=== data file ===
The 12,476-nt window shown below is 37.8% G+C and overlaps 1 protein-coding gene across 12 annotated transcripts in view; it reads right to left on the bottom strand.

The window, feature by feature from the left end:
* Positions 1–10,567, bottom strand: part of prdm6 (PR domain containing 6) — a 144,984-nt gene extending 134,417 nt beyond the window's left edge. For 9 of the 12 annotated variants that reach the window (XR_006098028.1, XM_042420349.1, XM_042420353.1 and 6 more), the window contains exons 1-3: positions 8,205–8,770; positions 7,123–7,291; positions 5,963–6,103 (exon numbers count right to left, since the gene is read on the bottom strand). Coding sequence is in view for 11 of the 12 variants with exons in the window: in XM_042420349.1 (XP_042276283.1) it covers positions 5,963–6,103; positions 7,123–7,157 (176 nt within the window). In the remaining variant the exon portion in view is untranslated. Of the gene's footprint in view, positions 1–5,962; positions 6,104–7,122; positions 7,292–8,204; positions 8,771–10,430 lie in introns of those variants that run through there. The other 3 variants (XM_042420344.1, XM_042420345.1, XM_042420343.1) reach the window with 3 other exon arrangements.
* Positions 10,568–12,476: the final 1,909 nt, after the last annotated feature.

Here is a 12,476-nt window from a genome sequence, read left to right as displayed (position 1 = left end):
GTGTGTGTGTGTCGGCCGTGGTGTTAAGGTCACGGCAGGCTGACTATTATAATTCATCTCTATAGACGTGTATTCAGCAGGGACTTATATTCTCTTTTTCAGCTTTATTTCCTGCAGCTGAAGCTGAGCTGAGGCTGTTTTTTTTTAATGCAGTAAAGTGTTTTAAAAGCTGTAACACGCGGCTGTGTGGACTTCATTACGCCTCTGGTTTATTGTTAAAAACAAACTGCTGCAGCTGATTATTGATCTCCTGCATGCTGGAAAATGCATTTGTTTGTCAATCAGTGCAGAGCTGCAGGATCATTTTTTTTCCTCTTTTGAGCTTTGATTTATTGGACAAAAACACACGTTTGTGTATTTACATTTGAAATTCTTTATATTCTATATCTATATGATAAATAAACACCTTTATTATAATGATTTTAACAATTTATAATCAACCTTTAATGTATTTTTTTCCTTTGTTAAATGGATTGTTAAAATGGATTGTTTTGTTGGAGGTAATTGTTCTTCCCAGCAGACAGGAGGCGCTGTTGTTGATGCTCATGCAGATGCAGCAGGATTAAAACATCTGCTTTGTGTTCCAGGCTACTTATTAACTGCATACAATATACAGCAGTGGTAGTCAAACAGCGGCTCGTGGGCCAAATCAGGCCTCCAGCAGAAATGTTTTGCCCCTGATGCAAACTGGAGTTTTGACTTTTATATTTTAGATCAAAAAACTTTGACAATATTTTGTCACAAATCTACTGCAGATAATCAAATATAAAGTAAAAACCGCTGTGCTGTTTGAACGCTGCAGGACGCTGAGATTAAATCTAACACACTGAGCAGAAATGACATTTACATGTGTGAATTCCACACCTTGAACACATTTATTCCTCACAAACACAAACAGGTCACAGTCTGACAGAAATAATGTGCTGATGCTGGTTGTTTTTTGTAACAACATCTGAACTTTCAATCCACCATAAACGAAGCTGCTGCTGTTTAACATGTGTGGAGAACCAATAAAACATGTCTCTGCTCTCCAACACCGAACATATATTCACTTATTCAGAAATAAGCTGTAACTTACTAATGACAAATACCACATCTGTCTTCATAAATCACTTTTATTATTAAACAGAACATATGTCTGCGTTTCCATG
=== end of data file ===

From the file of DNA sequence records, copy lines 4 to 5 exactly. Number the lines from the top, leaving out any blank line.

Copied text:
* Positions 10,568–12,476: the final 1,909 nt, after the last annotated feature.

Here is a 12,476-nt window from a genome sequence, read left to right as displayed (position 1 = left end):